Saturday, 13 February 2010

Has English cricket "missed its chance"?

The ever-excellent Andrew Miller writes here on Cricinfo about a discussion with Surrey's very own Chairman, David Stewart, and the MCC Chief Exec, Keith Bradshaw.

In 2008, following the success of the inaugural IPL, Stewart and Bradshaw, together with Rod Bransgrove at Hampshire and Lancashire, floated the idea of a system of city based franchise cricket in England - nine franchises playing 57 matches over 25 high-summer days (mainly at the test grounds). The idea barely got out of the starting blocks because it could never command the support of a majority of the ECB board.

I wrote a few weeks ago about my sympathy for the consideration of city based franchises in the UK, and that remains my opinion. From 2008 to 2010 the financial situation of many of the counties will have worsened significantly and I do wonder if the franchise system - for Twenty20 cricket alone - might have served county cricket better than the current structure.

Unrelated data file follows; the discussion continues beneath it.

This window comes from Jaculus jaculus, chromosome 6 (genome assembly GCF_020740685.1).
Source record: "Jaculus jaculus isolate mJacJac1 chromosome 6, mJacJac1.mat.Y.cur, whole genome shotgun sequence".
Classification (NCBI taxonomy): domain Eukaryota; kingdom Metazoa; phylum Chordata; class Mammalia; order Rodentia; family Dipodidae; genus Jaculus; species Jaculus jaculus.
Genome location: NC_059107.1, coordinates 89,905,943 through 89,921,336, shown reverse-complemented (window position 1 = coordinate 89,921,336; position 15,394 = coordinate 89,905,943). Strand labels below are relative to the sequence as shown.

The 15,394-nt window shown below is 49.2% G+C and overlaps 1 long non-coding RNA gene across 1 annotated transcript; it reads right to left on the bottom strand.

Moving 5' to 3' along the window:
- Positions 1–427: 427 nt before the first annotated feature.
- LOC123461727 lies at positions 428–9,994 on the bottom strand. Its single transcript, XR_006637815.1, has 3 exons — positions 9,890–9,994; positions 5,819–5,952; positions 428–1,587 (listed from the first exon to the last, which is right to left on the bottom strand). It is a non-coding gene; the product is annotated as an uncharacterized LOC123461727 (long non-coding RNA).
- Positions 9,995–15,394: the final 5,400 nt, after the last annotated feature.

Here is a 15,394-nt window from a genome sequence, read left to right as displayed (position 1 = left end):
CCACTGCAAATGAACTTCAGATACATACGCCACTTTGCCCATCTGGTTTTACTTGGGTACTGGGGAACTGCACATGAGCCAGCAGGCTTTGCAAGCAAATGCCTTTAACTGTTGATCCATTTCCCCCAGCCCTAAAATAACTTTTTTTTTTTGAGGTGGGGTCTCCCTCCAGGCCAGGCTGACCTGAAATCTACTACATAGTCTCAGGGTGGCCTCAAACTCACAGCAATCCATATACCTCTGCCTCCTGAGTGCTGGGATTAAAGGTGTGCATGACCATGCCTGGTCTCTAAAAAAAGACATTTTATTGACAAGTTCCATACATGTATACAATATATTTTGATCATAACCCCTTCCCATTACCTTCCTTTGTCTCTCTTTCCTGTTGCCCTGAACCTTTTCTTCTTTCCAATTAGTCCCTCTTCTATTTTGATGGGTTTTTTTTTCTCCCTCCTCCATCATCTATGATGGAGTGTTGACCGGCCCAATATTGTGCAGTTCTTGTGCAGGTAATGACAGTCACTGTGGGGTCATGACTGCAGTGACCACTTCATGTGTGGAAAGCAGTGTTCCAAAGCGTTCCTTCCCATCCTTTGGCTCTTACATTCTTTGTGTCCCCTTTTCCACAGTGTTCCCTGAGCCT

Members of county sides, myself included, still consider the County Championship the most important competition, indeed many members don't bother to show up for the Twenty20 games (I do, cricket is cricket, and I want my money's worth!). So why not give a clear delineation between the longer form and the shorter? There's no way to sex-up four day cricket, there just isn't. Ok, you can encourage more result-oriented wickets, but there's still a lot of standing around. I love it, but I'm in a huge minority.

The opinion of Stewart and Bradshaw is that the ship has sailed on a joint venture of this kind, and the fact that Hampshire are now in bed with the Rajasthan Royals seems to back that up, but there must be a way back. The ECB needs to get the counties around a table and thrash out a way to increase revenues by creating a more vibrant and enticing Twenty20 tournament, but in doing so it must not compromise the four day game.

I don't doubt that there would be huge barriers to progress, not least of which individual players' contracts with counties, but I'd rather see some sort of domestic resolution than see one more county, with over a century of history, taken under the wing of a three year old IPL franchise.

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